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The Benefits of Group Therapy

Group therapy is a unique and supportive therapeutic environment that can foster a safe place for healing from a loss. The first time I completed the Grief Recovery Method Program was in a group setting. I was full of anxiety and fear, especially the thought of having to share my deepest sadness with other people. I was overwhelmed with happiness when I found group therapy to be transformational and played a key role in my healing. The support, compassion, and healing I felt through this model of therapy helped me find courage to move forward and heal from my losses. When we grieve we may feel alone, or have a difficult time identifying how we feel, and also feel isolated at the same time. During group, you can recognize that you are not alone and the support and compassion that is received allows you to be yourself and take action in your healing.

You Are Not Alone 

When our hearts are breaking and we are emotionally suffering, we may feel alone and isolated in this process. It may seem like our pain and sadness is so heavy and overwhelming that others must not know how it feels for us or what it is feels like at all. Irvin Yalom & Molyn Leszcz (2005) authors of The Theory and Practice of Group Psychotherapy explains that many people begin therapy with the idea that they are unique in their wretchedness or have unacceptable problems, thoughts and feelings. Our sadness, our grief, and our relationships we lost is unique to us, therefore grieving, healing, and mourning is unique to us as well.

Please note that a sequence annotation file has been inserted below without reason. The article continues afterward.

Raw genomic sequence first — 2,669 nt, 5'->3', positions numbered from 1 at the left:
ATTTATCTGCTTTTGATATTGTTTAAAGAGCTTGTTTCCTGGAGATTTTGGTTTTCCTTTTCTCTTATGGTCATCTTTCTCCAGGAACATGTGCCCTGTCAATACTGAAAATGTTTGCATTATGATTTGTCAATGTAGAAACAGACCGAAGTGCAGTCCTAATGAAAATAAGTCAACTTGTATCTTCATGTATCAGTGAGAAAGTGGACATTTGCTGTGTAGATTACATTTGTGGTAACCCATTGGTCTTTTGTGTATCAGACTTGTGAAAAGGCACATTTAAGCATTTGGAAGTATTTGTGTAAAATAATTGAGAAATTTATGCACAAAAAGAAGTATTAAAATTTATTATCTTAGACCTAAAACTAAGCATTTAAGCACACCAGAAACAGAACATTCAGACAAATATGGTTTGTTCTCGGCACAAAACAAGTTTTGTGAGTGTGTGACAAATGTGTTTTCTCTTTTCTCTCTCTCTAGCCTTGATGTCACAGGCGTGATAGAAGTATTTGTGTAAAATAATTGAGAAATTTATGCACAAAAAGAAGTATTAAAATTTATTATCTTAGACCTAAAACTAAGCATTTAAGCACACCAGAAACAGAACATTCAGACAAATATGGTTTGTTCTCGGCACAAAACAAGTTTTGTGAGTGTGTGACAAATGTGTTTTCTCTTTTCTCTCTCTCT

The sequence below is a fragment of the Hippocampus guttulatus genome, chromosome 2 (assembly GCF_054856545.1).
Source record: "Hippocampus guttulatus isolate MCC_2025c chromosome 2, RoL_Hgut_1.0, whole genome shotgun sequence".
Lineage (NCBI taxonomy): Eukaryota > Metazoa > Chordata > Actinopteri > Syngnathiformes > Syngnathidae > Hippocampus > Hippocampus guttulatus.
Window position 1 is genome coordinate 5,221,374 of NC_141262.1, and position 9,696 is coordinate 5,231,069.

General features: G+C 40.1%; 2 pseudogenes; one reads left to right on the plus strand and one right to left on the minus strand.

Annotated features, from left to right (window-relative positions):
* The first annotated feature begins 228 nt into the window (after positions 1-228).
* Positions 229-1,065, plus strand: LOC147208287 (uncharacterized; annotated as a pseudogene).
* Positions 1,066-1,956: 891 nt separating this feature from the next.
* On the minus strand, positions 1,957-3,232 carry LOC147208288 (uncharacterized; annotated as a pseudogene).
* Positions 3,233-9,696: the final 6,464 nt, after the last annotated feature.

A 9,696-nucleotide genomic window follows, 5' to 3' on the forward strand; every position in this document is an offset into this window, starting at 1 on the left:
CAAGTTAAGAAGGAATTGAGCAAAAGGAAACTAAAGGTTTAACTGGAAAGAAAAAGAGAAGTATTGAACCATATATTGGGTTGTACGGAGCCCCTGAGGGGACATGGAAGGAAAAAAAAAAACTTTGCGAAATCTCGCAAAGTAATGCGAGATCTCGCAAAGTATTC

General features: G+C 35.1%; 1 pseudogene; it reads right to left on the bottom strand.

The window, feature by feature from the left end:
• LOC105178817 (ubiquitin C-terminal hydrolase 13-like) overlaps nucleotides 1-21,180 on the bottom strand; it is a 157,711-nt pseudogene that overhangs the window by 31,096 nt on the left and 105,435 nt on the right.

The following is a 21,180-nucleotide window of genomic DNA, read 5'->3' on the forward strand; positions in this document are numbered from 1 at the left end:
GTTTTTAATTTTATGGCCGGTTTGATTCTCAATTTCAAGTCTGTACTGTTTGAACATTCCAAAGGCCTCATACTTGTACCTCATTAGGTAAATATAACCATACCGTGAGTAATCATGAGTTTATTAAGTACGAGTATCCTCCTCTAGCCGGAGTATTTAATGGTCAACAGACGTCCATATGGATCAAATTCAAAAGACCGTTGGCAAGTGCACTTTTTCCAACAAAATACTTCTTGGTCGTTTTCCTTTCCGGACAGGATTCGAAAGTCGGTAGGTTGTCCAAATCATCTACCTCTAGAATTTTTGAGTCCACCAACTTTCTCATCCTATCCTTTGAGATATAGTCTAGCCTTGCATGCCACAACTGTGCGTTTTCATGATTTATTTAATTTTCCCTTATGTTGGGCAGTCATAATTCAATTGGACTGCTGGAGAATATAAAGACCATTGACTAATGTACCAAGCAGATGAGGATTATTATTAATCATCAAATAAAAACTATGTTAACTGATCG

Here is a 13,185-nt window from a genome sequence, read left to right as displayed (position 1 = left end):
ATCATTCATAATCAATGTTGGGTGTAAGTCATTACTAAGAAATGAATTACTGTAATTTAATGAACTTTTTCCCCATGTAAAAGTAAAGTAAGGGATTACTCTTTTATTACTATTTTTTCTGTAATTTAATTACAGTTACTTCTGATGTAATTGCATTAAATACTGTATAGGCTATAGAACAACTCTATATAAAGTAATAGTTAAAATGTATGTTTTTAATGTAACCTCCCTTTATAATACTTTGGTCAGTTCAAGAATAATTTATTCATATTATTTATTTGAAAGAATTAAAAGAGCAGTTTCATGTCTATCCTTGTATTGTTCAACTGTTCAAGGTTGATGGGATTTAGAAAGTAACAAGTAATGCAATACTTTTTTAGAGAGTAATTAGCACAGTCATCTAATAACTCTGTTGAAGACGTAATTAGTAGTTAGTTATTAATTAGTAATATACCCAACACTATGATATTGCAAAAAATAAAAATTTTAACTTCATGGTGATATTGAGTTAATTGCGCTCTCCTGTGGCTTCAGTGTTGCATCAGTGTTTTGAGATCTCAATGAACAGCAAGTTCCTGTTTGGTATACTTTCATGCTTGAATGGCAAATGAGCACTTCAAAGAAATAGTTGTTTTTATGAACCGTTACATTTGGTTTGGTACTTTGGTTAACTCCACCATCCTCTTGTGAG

No one will truly know how we feel, because we all grieve different relationships and losses; however other people are experiencing their own pain and suffering and may be feeling lonely and isolated too. We are not alone in our suffering. Having the opportunity to work in a group helps us understand that grief does not have to be a lonely and isolating process, rather noticing that others are going through their unique pain as well. Understanding that we are not alone can allow us to feel safe, heard, and validated. When we can recognize others are also suffering, we begin to feel the human connection and can lessen our feelings of loneliness and isolation.

Vocalizing and Identifying Emotions

For some, social support may be minimal or others may feel they can’t talk to people in their lives about their loss. For me, I felt like I was burdening others with my grief, and therefore I slowly stopped talking about how I felt. When we feel like we are not supported we can begin to hide our feelings and not voice them anymore. Group therapy allows us to hear others speak about their loss, which can encourage us to find our voice again. Witnessing others begin to feel vulnerable and have courage to share their story can give us the strength to begin to share ours again.